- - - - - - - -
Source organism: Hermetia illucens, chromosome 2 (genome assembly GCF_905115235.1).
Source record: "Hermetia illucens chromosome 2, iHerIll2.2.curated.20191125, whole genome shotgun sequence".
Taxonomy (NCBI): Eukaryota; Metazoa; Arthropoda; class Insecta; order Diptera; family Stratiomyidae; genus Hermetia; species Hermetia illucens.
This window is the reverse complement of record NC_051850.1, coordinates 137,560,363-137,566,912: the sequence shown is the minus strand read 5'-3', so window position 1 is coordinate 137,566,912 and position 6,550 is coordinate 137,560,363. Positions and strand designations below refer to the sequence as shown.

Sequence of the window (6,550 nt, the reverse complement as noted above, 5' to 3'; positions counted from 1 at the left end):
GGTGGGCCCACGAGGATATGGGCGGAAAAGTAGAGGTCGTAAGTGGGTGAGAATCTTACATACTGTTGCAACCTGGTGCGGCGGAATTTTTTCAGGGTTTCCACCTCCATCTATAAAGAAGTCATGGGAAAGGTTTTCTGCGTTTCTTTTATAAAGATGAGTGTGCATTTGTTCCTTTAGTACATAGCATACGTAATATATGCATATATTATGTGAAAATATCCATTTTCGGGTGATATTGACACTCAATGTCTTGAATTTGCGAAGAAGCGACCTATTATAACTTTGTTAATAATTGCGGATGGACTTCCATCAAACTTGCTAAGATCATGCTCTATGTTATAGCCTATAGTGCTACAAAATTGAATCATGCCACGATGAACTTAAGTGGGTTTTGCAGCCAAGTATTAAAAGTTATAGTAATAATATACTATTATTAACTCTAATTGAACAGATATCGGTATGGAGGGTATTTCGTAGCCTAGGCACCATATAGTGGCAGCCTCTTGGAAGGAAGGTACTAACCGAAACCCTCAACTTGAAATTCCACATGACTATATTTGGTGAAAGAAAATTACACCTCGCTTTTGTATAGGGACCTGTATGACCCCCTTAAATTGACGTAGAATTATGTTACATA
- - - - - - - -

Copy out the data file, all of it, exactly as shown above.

Source organism: Hermetia illucens, chromosome 2 (genome assembly GCF_905115235.1).
Source record: "Hermetia illucens chromosome 2, iHerIll2.2.curated.20191125, whole genome shotgun sequence".
Taxonomy (NCBI): Eukaryota; Metazoa; Arthropoda; class Insecta; order Diptera; family Stratiomyidae; genus Hermetia; species Hermetia illucens.
This window is the reverse complement of record NC_051850.1, coordinates 137,560,363-137,566,912: the sequence shown is the minus strand read 5'-3', so window position 1 is coordinate 137,566,912 and position 6,550 is coordinate 137,560,363. Positions and strand designations below refer to the sequence as shown.

Sequence of the window (6,550 nt, the reverse complement as noted above, 5' to 3'; positions counted from 1 at the left end):
GGTGGGCCCACGAGGATATGGGCGGAAAAGTAGAGGTCGTAAGTGGGTGAGAATCTTACATACTGTTGCAACCTGGTGCGGCGGAATTTTTTCAGGGTTTCCACCTCCATCTATAAAGAAGTCATGGGAAAGGTTTTCTGCGTTTCTTTTATAAAGATGAGTGTGCATTTGTTCCTTTAGTACATAGCATACGTAATATATGCATATATTATGTGAAAATATCCATTTTCGGGTGATATTGACACTCAATGTCTTGAATTTGCGAAGAAGCGACCTATTATAACTTTGTTAATAATTGCGGATGGACTTCCATCAAACTTGCTAAGATCATGCTCTATGTTATAGCCTATAGTGCTACAAAATTGAATCATGCCACGATGAACTTAAGTGGGTTTTGCAGCCAAGTATTAAAAGTTATAGTAATAATATACTATTATTAACTCTAATTGAACAGATATCGGTATGGAGGGTATTTCGTAGCCTAGGCACCATATAGTGGCAGCCTCTTGGAAGGAAGGTACTAACCGAAACCCTCAACTTGAAATTCCACATGACTATATTTGGTGAAAGAAAATTACACCTCGCTTTTGTATAGGGACCTGTATGACCCCCTTAAATTGACGTAGAATTATGTTACATA